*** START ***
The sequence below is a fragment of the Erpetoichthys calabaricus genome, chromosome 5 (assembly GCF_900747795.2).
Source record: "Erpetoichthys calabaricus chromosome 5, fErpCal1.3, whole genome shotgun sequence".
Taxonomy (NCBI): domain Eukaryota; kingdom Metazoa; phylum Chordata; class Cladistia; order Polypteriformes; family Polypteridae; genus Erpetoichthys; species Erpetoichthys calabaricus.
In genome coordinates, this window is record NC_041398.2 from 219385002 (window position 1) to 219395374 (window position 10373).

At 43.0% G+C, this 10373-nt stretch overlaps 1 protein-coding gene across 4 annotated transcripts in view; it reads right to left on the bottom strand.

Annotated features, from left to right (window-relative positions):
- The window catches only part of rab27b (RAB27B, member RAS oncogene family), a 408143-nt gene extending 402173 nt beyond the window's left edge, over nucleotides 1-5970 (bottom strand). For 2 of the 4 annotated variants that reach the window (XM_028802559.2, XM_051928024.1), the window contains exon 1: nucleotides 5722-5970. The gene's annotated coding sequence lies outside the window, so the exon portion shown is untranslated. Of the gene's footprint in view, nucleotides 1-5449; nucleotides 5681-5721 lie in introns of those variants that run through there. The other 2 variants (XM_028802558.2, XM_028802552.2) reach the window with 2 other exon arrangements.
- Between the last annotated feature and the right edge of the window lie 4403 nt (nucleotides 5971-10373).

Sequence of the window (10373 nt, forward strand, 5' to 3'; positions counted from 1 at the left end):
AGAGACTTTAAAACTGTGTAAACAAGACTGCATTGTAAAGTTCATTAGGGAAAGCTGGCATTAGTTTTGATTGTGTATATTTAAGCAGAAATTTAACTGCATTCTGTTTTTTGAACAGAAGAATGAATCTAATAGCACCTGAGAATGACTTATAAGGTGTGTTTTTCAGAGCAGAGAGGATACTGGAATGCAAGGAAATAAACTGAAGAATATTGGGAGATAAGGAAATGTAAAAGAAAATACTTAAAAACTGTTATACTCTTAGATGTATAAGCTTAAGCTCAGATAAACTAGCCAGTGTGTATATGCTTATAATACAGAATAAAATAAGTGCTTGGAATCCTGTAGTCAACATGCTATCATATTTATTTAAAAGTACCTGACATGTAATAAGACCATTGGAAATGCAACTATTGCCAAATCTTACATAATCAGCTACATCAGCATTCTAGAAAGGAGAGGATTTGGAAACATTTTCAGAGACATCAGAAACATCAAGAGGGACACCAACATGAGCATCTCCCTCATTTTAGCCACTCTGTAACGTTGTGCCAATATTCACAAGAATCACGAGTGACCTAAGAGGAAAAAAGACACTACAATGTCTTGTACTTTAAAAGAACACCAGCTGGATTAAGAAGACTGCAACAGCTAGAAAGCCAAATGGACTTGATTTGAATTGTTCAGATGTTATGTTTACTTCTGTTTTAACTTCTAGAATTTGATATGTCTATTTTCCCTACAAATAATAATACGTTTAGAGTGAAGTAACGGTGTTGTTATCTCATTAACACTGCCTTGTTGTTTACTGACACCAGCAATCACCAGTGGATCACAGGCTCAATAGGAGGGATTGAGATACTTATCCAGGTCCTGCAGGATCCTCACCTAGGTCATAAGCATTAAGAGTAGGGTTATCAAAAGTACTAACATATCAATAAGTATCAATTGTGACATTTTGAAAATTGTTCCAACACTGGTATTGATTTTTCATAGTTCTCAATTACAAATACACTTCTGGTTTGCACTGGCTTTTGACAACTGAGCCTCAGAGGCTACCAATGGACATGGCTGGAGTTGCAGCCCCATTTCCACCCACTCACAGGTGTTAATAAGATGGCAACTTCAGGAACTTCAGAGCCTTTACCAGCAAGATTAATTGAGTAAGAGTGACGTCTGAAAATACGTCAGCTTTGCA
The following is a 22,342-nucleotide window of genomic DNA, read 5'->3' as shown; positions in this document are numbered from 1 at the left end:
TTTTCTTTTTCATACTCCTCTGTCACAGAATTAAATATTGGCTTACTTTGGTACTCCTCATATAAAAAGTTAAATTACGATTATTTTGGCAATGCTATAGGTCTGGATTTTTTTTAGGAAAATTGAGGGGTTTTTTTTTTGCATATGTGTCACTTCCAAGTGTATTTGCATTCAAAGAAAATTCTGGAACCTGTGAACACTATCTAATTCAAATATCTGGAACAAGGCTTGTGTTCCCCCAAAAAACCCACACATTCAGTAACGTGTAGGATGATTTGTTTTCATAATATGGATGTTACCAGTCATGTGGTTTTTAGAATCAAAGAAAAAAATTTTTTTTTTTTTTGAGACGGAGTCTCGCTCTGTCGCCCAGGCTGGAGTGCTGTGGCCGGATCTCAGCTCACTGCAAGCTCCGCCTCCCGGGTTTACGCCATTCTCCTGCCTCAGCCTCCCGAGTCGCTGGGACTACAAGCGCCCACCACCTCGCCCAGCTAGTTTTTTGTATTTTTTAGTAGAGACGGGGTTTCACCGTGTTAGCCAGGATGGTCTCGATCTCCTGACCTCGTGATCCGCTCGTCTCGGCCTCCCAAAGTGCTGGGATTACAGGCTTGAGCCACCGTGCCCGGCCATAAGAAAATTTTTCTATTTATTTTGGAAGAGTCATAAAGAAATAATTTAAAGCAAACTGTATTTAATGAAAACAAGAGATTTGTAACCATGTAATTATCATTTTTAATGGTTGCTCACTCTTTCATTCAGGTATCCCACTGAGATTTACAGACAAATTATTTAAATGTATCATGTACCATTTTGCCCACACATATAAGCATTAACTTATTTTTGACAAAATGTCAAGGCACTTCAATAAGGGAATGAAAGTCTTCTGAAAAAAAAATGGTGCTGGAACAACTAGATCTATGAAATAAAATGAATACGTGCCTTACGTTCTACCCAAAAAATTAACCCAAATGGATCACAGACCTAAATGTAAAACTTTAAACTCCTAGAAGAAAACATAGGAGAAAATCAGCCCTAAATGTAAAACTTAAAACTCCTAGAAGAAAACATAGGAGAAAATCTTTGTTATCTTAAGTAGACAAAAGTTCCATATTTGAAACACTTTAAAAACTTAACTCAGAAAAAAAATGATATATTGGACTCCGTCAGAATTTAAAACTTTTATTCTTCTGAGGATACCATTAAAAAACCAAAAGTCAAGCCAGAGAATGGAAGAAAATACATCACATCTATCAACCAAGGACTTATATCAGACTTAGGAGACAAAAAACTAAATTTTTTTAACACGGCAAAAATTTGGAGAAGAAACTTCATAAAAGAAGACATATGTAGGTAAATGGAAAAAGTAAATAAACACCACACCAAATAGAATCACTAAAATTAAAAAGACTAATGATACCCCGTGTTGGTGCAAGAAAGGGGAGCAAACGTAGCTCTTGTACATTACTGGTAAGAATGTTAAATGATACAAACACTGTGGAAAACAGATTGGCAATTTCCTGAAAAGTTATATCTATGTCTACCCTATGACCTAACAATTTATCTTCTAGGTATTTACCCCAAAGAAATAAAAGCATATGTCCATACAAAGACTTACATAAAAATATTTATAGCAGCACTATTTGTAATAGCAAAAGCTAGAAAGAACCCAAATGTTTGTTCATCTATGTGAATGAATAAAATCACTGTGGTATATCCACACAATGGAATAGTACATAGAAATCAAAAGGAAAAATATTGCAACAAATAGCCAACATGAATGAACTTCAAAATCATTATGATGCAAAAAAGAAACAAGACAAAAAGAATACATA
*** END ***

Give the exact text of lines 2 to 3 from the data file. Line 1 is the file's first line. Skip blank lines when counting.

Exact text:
Source record: "Erpetoichthys calabaricus chromosome 5, fErpCal1.3, whole genome shotgun sequence".
Taxonomy (NCBI): domain Eukaryota; kingdom Metazoa; phylum Chordata; class Cladistia; order Polypteriformes; family Polypteridae; genus Erpetoichthys; species Erpetoichthys calabaricus.